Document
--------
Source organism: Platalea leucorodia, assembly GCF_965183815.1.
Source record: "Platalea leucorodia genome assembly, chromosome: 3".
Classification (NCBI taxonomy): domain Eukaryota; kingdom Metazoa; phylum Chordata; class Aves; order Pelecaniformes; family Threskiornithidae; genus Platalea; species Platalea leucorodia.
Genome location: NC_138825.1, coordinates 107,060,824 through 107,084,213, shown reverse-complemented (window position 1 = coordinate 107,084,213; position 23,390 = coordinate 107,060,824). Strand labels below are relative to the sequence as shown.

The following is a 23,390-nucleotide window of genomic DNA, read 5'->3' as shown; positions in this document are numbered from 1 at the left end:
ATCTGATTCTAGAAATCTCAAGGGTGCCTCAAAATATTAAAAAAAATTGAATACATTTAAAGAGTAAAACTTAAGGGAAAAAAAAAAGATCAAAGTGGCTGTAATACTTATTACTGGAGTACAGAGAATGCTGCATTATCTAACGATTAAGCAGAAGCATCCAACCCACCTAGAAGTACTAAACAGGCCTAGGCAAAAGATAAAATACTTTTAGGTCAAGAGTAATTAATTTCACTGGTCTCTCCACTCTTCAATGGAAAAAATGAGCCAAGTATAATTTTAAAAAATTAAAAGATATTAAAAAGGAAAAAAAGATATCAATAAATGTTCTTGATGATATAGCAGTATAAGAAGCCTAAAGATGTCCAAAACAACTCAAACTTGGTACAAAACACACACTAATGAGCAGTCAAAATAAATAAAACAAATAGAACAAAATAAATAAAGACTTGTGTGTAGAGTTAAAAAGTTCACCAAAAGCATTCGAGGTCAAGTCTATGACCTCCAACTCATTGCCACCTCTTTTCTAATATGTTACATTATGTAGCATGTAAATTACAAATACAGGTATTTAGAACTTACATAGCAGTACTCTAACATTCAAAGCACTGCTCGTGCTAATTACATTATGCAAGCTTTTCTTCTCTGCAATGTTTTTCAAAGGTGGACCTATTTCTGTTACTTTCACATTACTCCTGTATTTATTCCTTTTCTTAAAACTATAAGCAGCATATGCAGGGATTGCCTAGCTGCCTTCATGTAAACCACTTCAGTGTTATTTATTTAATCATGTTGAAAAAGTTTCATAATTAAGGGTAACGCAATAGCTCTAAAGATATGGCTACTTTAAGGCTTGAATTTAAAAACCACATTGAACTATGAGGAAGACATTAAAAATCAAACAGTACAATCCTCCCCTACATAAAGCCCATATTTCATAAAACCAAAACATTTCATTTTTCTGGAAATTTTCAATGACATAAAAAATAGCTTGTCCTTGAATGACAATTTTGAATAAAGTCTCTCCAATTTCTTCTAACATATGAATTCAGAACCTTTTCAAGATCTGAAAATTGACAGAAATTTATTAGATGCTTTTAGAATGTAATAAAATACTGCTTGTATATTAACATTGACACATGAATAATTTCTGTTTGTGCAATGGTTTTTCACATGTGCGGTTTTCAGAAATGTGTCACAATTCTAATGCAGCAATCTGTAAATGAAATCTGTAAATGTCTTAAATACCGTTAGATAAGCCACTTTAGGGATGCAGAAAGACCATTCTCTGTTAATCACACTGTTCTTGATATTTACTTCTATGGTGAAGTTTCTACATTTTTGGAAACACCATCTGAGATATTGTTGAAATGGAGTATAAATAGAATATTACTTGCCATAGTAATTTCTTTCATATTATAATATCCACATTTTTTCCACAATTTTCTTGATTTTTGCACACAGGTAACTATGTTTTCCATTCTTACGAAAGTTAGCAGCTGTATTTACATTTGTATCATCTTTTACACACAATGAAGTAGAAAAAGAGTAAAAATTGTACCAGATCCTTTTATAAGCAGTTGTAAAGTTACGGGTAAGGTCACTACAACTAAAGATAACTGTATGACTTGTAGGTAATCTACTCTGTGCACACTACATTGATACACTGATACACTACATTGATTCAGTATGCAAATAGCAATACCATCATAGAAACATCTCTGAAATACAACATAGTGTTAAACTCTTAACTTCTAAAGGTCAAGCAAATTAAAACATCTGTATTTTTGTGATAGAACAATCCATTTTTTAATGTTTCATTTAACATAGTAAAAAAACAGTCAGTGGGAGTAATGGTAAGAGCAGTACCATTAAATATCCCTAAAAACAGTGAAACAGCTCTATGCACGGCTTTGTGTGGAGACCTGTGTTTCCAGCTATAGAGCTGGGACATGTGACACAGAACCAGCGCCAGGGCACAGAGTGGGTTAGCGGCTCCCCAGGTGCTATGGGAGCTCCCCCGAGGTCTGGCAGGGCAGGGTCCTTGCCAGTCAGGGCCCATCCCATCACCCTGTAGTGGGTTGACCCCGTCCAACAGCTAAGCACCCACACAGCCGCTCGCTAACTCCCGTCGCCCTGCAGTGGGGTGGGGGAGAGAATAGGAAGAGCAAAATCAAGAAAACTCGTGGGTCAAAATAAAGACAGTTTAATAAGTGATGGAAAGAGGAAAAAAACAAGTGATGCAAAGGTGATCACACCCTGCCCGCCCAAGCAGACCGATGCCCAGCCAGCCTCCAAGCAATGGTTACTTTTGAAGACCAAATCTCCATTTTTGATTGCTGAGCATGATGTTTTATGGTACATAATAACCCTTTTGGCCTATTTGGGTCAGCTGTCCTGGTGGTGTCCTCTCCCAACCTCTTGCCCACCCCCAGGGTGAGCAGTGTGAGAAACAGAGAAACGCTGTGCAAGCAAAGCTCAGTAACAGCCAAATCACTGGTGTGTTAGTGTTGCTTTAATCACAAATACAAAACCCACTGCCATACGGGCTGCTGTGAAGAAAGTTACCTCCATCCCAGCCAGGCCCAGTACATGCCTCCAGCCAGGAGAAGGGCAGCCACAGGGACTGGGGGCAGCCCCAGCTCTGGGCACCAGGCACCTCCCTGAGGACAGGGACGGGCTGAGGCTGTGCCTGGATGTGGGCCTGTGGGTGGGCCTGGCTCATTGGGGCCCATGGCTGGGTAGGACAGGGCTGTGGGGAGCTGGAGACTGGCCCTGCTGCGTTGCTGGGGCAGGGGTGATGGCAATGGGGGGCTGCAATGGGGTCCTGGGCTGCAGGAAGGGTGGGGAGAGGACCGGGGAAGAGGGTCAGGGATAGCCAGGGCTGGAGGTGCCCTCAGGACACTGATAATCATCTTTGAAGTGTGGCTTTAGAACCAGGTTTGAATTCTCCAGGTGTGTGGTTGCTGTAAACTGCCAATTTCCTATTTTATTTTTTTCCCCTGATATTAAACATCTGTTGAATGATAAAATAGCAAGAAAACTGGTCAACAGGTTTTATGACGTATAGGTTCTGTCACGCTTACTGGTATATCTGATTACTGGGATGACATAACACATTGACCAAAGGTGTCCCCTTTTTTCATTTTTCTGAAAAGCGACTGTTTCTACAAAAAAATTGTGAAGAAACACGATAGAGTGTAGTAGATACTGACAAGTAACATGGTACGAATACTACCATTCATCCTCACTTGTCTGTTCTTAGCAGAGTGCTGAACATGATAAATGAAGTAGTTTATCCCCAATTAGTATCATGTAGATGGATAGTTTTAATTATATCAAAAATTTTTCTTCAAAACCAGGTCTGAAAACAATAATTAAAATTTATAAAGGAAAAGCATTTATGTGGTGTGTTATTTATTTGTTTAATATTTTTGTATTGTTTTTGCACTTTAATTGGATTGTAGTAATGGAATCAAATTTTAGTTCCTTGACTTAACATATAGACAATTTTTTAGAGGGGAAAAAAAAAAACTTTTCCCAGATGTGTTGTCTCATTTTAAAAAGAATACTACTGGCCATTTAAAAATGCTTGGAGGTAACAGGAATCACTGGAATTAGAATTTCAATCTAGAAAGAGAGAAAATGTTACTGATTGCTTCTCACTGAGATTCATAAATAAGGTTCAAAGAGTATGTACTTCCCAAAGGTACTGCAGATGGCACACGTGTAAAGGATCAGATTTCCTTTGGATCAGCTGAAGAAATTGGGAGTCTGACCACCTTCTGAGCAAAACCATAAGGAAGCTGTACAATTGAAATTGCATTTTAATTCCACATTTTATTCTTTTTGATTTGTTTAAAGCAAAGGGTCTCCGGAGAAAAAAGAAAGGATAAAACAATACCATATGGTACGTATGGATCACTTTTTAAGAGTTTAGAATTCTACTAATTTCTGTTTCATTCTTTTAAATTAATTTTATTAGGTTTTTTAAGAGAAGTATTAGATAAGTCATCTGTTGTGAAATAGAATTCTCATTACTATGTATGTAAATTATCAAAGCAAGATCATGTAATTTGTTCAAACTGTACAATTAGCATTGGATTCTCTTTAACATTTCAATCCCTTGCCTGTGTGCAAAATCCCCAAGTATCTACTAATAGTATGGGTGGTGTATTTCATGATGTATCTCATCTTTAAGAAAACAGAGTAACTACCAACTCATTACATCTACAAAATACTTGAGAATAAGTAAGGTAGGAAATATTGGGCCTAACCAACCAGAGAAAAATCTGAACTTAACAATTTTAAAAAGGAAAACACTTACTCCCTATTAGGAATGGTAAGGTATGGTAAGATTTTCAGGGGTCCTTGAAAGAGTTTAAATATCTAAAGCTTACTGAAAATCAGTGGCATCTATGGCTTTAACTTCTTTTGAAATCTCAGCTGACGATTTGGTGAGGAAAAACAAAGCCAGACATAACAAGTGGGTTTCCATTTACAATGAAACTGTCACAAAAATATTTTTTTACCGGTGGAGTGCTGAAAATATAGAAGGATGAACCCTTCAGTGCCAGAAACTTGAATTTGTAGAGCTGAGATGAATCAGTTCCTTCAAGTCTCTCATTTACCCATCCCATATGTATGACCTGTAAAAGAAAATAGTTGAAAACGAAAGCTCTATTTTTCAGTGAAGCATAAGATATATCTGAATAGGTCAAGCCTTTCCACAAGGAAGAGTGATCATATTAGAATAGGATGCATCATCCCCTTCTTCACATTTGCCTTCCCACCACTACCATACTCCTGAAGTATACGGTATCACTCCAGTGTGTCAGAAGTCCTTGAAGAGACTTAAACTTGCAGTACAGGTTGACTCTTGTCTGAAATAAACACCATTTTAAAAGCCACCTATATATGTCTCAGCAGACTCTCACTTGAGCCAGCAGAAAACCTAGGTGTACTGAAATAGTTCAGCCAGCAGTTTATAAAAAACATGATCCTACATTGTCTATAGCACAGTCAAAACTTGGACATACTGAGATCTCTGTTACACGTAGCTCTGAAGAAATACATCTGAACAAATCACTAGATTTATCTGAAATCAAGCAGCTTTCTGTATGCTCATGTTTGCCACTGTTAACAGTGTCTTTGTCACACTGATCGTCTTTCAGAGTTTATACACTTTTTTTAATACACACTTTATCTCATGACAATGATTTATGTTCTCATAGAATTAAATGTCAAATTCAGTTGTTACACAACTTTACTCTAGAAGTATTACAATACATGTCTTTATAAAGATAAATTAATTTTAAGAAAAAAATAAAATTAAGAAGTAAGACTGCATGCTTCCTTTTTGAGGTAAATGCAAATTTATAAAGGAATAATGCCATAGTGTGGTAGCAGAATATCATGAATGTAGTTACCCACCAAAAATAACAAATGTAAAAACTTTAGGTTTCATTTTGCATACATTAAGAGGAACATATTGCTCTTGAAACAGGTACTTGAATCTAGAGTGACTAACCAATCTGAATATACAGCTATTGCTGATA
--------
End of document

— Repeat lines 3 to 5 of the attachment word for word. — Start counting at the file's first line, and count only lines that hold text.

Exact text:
Classification (NCBI taxonomy): domain Eukaryota; kingdom Metazoa; phylum Chordata; class Aves; order Pelecaniformes; family Threskiornithidae; genus Platalea; species Platalea leucorodia.
Genome location: NC_138825.1, coordinates 107,060,824 through 107,084,213, shown reverse-complemented (window position 1 = coordinate 107,084,213; position 23,390 = coordinate 107,060,824). Strand labels below are relative to the sequence as shown.

The following is a 23,390-nucleotide window of genomic DNA, read 5'->3' as shown; positions in this document are numbered from 1 at the left end: